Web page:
The Glass Castle is a haunting portrait of an American family living in poverty, where the parents — as dysfunctional as they were — still manage to find the wonder in the world for the sake of their children. The film is a big screen adaptation of Jeannette Walls’ best-selling memoir that chronicles her time living with an alcoholic father and a passive, artist mother.
Brie Larson stuns again as the Oscar winner tackles the role of the author, while Woody Harrelson gives the performance of his life as her father, Rex. Meanwhile, Naomi Watts completely loses herself in the matriarch role of Rose Mary, to the point where you are continually reminding yourself that the actress up there on the screen is the Australian Oscar nominee.
The narrative shuffles back and forth between “modern day,” aka the late 80s, and Walls’ childhood. The past depicts various points as she grows up in squalor in numerous so-called homes across the nation. Mirroring that, the “current” storyline also progresses over a decade-plus. As Larson’s character is navigating her New York City gossip columnist world, situations have her recalling her upbringing and the back and forth is not only seamless, it is enriching to the dramatic arc of the entire piece.
Walls is engaged to Max Greenberg’s David and living the embodiment of that era’s yuppie life. That could not be further from her upbringing and through these flashbacks we get where her motivation and aspirational drive emerged. She never wanted to be like her parents, yet, there is conflict because what her upbringing lacked in material items (and even food), there was a luxurious amount of love. Although one could argue that many times the parents put their love of alcohol and art above child rearing. It is through these front-and-center parental faults that their economic living situation was always teetering on homelessness at the worst and death-defying dearth at the best.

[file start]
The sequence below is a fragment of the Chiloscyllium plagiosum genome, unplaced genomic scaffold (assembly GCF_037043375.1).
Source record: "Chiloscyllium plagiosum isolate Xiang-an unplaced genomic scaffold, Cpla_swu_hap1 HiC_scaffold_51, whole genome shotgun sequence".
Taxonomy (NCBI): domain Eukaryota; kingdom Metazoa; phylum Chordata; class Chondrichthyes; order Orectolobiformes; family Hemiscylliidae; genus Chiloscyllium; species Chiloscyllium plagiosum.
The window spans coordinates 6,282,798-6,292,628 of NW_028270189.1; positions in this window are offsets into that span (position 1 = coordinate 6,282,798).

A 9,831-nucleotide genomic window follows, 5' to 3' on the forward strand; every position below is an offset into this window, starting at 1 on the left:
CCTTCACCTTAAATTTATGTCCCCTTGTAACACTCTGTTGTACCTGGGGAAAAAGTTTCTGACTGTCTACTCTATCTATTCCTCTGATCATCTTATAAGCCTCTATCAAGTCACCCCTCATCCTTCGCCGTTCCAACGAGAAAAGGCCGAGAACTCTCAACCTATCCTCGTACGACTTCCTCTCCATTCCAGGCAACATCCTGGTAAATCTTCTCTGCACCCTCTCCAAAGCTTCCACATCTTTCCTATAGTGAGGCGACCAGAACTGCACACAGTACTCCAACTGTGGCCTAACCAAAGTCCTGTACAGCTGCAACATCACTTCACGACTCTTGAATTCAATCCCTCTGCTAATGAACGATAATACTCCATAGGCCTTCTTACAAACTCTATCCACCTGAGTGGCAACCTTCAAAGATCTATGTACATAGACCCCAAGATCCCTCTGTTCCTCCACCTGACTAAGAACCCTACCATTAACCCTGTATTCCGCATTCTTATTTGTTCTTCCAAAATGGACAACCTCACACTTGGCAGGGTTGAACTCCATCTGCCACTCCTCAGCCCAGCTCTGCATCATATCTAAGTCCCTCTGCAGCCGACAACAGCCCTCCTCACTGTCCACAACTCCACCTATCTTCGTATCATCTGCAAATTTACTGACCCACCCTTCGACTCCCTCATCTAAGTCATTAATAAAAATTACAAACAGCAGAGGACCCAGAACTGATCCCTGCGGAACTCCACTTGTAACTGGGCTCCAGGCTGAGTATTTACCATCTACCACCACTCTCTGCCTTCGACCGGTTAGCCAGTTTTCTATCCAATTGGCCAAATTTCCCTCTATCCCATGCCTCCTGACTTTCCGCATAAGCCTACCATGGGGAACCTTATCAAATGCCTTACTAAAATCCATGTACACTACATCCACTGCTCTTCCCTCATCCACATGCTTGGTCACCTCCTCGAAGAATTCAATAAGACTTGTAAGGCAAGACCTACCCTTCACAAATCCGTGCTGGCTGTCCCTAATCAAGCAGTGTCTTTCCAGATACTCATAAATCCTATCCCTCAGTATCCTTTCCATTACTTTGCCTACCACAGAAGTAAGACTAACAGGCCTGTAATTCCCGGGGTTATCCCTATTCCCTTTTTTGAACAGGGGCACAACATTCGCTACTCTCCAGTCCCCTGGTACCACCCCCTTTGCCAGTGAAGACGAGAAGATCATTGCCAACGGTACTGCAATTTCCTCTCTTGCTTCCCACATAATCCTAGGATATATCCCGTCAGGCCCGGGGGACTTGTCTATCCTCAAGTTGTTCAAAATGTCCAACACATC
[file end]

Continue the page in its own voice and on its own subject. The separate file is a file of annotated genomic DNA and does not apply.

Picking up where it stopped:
With two sisters and a brother to share in the collective destitute and continual concern where they would lay their heads each night, a bond was forged. Throughout The Glass Castle, that is the most inspirational aspect. These siblings rallied for each other, worked together and one-by-one each found their way out of this wacky world to make a name for themselves, far away from mom and dad.
Director Destin Daniel Cretton (Short Term 12) has crafted his masterwork. Yes, he is truly just commencing his filmmaking journey. But, it is going to be hard to top the emotional impact he’s had bringing Walls’ familial journey to life. His command of the material (he also co-wrote the screenplay) with the career best performances he gets out of his cast combine to deliver a stirring and moving journey that anyone who has been part of any family can connect with. The Glass Castle’s themes transcend race, economic status, geographical locale and every other ticked box that defines us as a people. A large dose of credit — obviously — has to be given to Walls’ book, the source material for this film. The tale is a rich tapestry of raw human emotions that run the spectrum. The author paints with pitch perfect strokes that add up to a menagerie of mastery over the human condition.
Harrelson gives us an arc on his Rex that is a movie miracle. Witnessing him chronicle this character over the decades is a lesson in thespian reach. Think you know what Harrelson can do? Think again, he goes places in The Glass Castle that has us completely rethinking what this actor is capable of achieving in the second half of his career. Watts is right there with her cinematic partner. This may be the must subtly nuanced of her performances.
Larson impeccably captures the child who is caught somewhere between appreciation of the adoration of parental care, but loathing the life they offered her versus what was promised. She faced the ultimate of challenges in embodying Walls. There are complicated characters and then there is Jeannette Walls. It is no wonder her memoir became a sensation. There is a sophisticated profundity to her storytelling. The author gave the audience something they craved — an informed, intelligent and deeply personal look at the definition of family.
When the credits roll on Cretton’s The Glass Castle, it closes it is with a wallop of raw, yet pure, sentiment. Prepare to be haunted in the best of ways. Also, look to gaze into your own past and examine the lineage of your upbringing and its relevance to who you are today. There may be some unsuspecting surprises.